There's been a lot of talk about diversity this week: Just today, the Ravenstahl administration appointed a new Zone commander, among whose qualifications, we're told, is the fact that he "strengthens the diversity of the police bureau's upper echelons." And sure, it's hard to escape the impression that the administration was bracing for a coming storm. But concerns about a lack of diversity within the ranks are not new. As this 12-year-old Post-Gazette story suggests, they date back to the days of Mayor Tom Murphy -- and actually, well beyond that.
In fact, it's probably safe to say that, within my lifetime, there has been only one period in which a lack of diversity within the ranks wasn't a problem: the period of 1975-1991, when a federal consent decree governed hiring of new recruits. Back in those days, for every white male recruit the city hired, it also had to hire a white woman, a black woman, and a black male. One legacy of that decree is that for many years, woman have played a surprisingly large role among the bureau's highest echelons. But a federal judge dissolved that decree 20 years ago, after four would-be white cops alleged that it constituted reverse discrimination.
It's also worth noting that city police were also governed by a second consent decree, from 1997 to 2002, as a result of a lawsuit brought by ... the ACLU. That case had to do with alleged lapses of discipline and oversight, rather than hiring. But in some ways, things seem to really be coming full circle this week.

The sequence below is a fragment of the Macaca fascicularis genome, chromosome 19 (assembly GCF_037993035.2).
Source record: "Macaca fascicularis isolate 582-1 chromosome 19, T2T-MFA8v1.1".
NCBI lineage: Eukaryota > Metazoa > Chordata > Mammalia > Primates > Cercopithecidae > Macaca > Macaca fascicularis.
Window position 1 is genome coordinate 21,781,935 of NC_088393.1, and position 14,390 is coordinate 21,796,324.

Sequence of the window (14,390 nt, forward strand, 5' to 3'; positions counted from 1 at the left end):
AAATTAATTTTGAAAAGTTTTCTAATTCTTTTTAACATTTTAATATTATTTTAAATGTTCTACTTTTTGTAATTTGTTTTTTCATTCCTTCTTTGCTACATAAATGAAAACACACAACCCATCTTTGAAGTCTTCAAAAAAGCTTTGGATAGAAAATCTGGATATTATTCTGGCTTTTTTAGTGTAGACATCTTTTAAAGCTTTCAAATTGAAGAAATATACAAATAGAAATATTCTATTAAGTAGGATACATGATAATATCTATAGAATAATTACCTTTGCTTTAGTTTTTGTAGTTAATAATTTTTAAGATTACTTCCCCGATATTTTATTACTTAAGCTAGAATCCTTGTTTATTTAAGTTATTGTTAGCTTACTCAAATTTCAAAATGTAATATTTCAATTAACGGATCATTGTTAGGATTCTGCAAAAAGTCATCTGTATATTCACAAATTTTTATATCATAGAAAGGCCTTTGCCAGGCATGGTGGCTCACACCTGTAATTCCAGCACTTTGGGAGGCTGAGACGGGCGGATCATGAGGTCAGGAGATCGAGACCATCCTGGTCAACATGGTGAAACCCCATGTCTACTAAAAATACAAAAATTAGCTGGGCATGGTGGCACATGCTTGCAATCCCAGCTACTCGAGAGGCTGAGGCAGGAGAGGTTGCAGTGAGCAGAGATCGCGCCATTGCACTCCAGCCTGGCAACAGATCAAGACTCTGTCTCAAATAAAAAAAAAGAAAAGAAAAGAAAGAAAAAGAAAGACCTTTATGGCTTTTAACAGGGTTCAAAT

Years ago, the ACLU's Vic Walczak was an attorney in a court dispute between police Commander Catherine McNeilly and the then-fledgling Ravenstahl administration. On the way out of the courtroom, I asked Walczak if he thought a consent decree might again be necessary.
Walczak told me something that wasn't general knowledge at the time: The city was gearing up to change its civil-service rules to promote a detective who'd previously been accused of excessive force and domestic abuse. The name of that detective? George Trosky -- who was just promoted to assistant chief this week. With those kinds of decisions being made, Walczak said, "You're asking me if there needs to be another consent decree?"
Judging from its announcement today, the new ACLU case is focused on entry-level hiring, rather than promotions and appointments made among the top brass. But this is shaping up to be yet another battle in a fight that has spanned decades, and administrations. And it goes to a long-standing debate about how far police brass -- under any Pittsburgh mayor -- can be trusted.